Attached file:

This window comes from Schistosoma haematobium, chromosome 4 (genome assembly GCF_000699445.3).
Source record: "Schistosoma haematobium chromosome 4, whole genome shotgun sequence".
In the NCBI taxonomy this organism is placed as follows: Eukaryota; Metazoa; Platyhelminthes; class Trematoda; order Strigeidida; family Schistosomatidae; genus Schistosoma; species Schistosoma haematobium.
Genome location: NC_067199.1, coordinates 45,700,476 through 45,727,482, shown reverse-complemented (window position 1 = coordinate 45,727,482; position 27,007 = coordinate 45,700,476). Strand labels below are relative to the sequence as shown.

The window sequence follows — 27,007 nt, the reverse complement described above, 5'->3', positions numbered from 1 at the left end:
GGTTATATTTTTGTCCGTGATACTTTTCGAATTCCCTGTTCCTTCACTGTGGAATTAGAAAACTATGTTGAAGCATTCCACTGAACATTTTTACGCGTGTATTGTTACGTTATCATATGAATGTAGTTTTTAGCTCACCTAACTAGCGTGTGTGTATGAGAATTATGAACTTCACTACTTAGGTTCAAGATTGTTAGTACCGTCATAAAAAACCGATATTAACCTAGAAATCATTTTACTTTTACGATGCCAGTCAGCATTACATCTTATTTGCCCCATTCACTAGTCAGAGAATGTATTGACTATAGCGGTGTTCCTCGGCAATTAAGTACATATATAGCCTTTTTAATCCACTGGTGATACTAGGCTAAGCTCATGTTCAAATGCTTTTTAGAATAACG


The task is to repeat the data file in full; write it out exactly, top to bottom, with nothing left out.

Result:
This window comes from Schistosoma haematobium, chromosome 4 (genome assembly GCF_000699445.3).
Source record: "Schistosoma haematobium chromosome 4, whole genome shotgun sequence".
In the NCBI taxonomy this organism is placed as follows: Eukaryota; Metazoa; Platyhelminthes; class Trematoda; order Strigeidida; family Schistosomatidae; genus Schistosoma; species Schistosoma haematobium.
Genome location: NC_067199.1, coordinates 45,700,476 through 45,727,482, shown reverse-complemented (window position 1 = coordinate 45,727,482; position 27,007 = coordinate 45,700,476). Strand labels below are relative to the sequence as shown.

The window sequence follows — 27,007 nt, the reverse complement described above, 5'->3', positions numbered from 1 at the left end:
GGTTATATTTTTGTCCGTGATACTTTTCGAATTCCCTGTTCCTTCACTGTGGAATTAGAAAACTATGTTGAAGCATTCCACTGAACATTTTTACGCGTGTATTGTTACGTTATCATATGAATGTAGTTTTTAGCTCACCTAACTAGCGTGTGTGTATGAGAATTATGAACTTCACTACTTAGGTTCAAGATTGTTAGTACCGTCATAAAAAACCGATATTAACCTAGAAATCATTTTACTTTTACGATGCCAGTCAGCATTACATCTTATTTGCCCCATTCACTAGTCAGAGAATGTATTGACTATAGCGGTGTTCCTCGGCAATTAAGTACATATATAGCCTTTTTAATCCACTGGTGATACTAGGCTAAGCTCATGTTCAAATGCTTTTTAGAATAACG